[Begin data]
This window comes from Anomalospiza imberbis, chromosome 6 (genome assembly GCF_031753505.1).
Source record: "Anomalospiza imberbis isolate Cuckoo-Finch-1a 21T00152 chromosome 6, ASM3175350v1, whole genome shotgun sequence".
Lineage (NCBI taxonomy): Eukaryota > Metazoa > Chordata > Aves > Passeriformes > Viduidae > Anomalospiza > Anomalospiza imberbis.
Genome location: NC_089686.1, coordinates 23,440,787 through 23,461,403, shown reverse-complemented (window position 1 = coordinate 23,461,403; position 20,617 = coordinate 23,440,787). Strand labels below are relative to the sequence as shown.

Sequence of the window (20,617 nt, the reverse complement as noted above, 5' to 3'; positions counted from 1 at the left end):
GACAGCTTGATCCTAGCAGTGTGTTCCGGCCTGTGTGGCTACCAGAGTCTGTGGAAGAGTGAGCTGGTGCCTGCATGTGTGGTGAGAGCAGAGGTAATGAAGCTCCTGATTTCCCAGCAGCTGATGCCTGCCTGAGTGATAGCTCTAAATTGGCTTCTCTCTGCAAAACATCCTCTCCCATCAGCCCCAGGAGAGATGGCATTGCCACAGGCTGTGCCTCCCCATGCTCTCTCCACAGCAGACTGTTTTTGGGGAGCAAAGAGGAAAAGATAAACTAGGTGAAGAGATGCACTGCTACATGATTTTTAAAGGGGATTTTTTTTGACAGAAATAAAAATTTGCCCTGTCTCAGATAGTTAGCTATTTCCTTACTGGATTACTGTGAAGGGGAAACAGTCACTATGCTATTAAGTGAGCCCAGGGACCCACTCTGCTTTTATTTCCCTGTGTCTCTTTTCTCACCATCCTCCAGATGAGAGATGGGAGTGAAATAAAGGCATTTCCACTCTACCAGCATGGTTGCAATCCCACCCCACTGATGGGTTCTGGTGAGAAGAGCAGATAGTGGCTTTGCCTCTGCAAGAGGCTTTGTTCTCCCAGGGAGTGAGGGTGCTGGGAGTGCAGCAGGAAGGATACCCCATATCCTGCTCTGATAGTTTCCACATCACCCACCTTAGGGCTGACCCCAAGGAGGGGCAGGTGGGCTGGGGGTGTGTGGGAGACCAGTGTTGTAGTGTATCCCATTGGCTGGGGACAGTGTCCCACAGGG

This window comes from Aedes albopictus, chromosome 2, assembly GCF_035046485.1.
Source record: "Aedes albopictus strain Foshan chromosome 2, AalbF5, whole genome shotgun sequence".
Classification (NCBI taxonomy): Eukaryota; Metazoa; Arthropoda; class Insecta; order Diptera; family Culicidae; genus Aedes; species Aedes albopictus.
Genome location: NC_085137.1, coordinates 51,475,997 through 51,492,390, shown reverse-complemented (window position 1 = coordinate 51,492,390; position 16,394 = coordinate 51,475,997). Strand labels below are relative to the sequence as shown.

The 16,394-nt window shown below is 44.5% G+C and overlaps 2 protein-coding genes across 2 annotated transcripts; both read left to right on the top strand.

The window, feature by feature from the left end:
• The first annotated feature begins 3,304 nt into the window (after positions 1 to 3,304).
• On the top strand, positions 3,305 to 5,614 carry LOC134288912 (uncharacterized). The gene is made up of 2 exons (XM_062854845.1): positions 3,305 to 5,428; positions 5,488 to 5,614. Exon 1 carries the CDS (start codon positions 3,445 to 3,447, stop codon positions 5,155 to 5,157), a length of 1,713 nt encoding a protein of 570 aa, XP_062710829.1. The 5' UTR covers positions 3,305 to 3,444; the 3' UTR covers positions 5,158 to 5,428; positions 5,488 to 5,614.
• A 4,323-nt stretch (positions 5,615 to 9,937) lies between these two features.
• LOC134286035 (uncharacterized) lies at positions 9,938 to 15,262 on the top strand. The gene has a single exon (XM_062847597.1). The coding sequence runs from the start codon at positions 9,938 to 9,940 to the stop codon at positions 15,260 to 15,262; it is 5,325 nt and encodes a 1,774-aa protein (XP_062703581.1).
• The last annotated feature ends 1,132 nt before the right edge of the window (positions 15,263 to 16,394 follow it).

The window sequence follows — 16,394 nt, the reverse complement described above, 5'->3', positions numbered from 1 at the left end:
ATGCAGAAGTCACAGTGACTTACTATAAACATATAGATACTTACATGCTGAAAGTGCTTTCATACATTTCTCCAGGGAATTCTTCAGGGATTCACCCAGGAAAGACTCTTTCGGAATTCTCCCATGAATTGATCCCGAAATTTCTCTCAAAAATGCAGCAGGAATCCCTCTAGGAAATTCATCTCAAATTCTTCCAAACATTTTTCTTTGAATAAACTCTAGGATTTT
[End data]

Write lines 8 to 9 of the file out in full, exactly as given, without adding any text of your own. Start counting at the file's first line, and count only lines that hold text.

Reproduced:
Source record: "Aedes albopictus strain Foshan chromosome 2, AalbF5, whole genome shotgun sequence".
Classification (NCBI taxonomy): Eukaryota; Metazoa; Arthropoda; class Insecta; order Diptera; family Culicidae; genus Aedes; species Aedes albopictus.